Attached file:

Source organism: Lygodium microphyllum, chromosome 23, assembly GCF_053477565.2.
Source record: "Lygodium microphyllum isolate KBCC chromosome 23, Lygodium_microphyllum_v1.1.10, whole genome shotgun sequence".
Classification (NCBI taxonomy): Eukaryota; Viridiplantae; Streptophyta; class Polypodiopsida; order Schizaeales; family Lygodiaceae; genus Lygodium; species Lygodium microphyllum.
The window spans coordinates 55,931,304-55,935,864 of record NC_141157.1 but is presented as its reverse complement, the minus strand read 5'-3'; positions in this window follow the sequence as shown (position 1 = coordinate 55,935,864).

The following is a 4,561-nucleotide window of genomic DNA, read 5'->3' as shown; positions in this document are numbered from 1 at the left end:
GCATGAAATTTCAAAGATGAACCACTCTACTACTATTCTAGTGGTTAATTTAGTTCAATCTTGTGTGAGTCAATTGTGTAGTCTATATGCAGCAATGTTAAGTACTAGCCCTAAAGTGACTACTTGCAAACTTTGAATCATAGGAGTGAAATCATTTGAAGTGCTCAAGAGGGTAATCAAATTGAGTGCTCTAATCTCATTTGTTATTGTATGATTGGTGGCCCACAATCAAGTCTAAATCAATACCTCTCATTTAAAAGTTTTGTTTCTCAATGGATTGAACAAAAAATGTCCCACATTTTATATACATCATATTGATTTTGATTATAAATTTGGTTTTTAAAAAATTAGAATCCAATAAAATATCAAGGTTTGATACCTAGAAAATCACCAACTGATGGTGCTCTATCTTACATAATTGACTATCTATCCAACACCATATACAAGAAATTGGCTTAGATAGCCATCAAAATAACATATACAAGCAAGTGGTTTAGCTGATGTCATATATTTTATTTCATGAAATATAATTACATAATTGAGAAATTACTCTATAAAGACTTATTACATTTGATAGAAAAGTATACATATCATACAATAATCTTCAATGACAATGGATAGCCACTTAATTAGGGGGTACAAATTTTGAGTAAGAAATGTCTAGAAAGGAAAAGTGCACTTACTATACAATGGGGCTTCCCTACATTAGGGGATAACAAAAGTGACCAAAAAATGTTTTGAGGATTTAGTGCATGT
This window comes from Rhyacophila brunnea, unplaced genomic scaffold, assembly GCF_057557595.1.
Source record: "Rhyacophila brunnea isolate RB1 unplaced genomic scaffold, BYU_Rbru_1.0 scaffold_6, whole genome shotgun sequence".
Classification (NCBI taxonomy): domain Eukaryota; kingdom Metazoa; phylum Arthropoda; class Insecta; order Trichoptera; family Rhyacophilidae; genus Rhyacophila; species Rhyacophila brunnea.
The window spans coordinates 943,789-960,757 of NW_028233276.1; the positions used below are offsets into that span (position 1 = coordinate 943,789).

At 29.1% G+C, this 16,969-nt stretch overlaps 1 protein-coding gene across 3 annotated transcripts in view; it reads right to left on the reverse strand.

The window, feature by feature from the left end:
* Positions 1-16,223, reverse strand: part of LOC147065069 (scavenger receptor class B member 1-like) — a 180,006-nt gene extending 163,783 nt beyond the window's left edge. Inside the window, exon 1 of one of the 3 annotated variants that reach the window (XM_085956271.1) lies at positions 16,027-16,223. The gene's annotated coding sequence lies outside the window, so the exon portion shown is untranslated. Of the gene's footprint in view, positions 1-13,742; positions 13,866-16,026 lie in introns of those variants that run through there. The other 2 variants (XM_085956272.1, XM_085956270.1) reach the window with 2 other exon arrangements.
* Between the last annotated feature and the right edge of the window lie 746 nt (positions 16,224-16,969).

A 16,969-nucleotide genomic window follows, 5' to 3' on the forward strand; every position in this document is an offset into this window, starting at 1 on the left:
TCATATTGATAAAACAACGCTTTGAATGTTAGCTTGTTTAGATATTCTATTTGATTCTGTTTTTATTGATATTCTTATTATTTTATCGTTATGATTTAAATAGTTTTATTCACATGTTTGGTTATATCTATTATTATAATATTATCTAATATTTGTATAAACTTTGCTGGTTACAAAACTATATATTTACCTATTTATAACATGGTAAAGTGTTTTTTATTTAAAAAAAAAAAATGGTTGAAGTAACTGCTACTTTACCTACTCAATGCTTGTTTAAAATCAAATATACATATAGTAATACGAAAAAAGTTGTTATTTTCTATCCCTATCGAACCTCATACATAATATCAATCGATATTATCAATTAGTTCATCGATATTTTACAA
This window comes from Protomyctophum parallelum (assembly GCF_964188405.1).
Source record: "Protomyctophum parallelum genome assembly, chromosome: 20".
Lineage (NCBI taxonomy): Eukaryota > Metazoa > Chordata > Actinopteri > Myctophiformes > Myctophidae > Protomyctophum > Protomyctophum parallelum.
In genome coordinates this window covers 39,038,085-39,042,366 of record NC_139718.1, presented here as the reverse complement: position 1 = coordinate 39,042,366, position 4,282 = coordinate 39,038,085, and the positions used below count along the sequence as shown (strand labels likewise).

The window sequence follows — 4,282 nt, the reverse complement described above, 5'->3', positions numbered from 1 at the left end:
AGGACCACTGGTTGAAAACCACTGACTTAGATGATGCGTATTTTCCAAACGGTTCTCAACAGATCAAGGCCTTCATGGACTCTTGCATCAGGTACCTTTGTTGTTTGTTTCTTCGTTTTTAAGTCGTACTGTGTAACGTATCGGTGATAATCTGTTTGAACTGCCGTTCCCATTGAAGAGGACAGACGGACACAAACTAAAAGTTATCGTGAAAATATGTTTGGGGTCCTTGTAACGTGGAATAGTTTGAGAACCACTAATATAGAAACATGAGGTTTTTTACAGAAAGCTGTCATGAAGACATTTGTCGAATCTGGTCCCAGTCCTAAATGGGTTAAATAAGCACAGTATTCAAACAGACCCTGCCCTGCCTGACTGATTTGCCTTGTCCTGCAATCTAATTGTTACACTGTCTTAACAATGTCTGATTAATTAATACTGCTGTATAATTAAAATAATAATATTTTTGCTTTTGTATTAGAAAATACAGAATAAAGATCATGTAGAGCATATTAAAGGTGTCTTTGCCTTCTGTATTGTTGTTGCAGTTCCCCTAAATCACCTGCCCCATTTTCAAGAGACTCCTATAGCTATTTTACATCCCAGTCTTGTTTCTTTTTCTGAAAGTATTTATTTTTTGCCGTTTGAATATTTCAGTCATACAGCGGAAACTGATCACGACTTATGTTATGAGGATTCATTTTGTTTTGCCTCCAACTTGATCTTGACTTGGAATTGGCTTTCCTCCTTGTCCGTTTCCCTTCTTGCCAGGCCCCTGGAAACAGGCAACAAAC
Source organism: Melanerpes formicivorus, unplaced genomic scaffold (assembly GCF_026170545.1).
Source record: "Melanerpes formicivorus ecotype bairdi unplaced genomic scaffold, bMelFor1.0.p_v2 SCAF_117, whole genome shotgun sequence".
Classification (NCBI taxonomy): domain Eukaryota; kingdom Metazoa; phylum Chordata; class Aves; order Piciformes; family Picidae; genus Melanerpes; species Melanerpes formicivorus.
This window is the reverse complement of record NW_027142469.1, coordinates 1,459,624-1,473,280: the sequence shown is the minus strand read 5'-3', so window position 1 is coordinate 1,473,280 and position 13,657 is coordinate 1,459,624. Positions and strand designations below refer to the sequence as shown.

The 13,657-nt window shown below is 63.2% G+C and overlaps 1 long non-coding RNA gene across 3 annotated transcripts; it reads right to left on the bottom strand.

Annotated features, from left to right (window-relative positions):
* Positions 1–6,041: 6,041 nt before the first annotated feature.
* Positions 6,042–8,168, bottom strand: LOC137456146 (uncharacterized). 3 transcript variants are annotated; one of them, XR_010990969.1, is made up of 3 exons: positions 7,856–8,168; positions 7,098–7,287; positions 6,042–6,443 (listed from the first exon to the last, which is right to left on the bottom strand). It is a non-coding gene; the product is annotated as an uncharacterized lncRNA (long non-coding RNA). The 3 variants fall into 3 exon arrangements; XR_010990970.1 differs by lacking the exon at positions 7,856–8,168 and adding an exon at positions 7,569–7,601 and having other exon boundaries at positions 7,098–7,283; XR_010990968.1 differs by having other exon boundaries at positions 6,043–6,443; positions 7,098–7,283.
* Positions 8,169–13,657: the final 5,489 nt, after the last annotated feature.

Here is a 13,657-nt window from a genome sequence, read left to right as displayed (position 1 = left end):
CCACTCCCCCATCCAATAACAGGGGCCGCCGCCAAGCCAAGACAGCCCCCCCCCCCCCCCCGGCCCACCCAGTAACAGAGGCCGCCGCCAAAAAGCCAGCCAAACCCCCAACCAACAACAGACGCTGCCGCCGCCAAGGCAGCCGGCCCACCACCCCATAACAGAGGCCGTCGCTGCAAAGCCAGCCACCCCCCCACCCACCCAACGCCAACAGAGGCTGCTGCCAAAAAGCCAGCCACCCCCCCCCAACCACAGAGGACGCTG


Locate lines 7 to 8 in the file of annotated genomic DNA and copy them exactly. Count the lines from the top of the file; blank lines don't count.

This window comes from Rhyacophila brunnea, unplaced genomic scaffold, assembly GCF_057557595.1.
Source record: "Rhyacophila brunnea isolate RB1 unplaced genomic scaffold, BYU_Rbru_1.0 scaffold_6, whole genome shotgun sequence".